Similarities Between A White Dwarf And A Red Giant Star
Both white dwarfs and red giants represent the final stages of a star’s life cycle. These stellar objects come into being when a star exhausts its supply of hydrogen and can no longer complete the process of nuclear fusion in its core.
When compared to this stage in the life cycle of a giant star – which may experience a supernova explosion – both of these processes are relatively tame and peaceful. The difference is that a larger star has enough gravity to continue fusion using carbon or oxygen. Thus, these larger stars can produce materials such as iron, which are more likely to lead to a supernova.
In contrast, small to medium-sized stars such as those the size of our sun do not have the gravity to continue fusion once their hydrogen supplies are exhausted.
White dwarfs and red giants form from low-density stars that do not have enough mass to engage in fusion with the remaining elements – such as carbon and oxygen – once their hydrogen supplies are spent.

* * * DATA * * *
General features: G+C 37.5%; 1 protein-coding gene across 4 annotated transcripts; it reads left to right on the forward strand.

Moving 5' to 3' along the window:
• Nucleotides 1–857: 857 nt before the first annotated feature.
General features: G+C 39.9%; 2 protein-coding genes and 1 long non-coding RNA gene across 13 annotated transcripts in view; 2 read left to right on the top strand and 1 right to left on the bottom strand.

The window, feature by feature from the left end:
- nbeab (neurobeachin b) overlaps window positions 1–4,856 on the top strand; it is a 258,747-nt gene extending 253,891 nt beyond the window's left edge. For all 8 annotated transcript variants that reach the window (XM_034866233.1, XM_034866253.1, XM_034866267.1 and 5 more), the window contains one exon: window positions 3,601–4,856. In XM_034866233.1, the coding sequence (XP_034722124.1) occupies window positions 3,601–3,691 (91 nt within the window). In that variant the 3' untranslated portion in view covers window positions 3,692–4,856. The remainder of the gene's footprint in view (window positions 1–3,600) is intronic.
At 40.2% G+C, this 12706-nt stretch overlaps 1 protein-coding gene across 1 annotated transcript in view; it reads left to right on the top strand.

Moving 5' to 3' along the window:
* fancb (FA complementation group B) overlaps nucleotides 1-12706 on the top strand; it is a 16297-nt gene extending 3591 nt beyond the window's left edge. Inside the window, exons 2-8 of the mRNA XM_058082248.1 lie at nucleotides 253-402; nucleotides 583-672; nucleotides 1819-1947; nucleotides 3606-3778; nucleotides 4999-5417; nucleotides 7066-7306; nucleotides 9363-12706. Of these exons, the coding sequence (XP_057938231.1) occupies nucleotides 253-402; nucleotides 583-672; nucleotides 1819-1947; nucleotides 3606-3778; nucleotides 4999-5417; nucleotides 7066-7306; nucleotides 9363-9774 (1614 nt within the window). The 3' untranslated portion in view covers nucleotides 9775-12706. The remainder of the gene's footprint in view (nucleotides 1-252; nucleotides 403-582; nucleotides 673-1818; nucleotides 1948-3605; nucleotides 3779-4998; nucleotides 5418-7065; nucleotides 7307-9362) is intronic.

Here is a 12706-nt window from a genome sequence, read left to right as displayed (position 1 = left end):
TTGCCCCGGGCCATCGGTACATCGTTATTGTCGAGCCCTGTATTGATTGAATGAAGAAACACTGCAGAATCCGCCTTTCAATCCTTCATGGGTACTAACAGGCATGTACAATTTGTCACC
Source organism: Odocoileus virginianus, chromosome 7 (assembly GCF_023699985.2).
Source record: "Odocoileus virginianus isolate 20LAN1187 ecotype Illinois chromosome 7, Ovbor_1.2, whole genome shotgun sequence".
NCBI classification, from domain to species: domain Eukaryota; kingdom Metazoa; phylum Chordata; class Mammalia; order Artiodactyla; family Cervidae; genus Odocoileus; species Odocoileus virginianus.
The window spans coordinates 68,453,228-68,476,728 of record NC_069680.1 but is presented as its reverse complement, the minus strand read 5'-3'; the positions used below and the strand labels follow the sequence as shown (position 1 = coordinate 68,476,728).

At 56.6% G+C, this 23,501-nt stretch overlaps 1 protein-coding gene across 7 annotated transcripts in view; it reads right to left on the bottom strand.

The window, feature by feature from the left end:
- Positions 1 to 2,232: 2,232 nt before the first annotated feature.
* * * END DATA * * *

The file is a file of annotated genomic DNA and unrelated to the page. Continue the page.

Differences Between A White Dwarf And A Red Giant Star
The key difference between a white dwarf and a red giant is that the latter still engages in fusion processes. These stellar bodies have burned through their hydrogen supplies, but a red giant continues fusion with the helium at its core.
A red giant will transform into a white dwarf once it exhausts its helium supply. A white dwarf is the final stage of a star’s life cycle before it becomes a dead lump of carbon – or a black dwarf.
These two stellar bodies are on the same journey, but a white dwarf is one step closer to the end of its life than a red giant.
A red giant and a white dwarf are both small to medium stars that have exhausted their hydrogen supply. A red giant continues to engage in fusion, using its hydrogen supply, and causing its body to expand. Whereas a white dwarf has reached the end of its life and is beginning to cool.
The red giant is a larger, less dense mass of energy that is nearing its end, while a white dwarf is a smaller, extremely dense remnant of a star.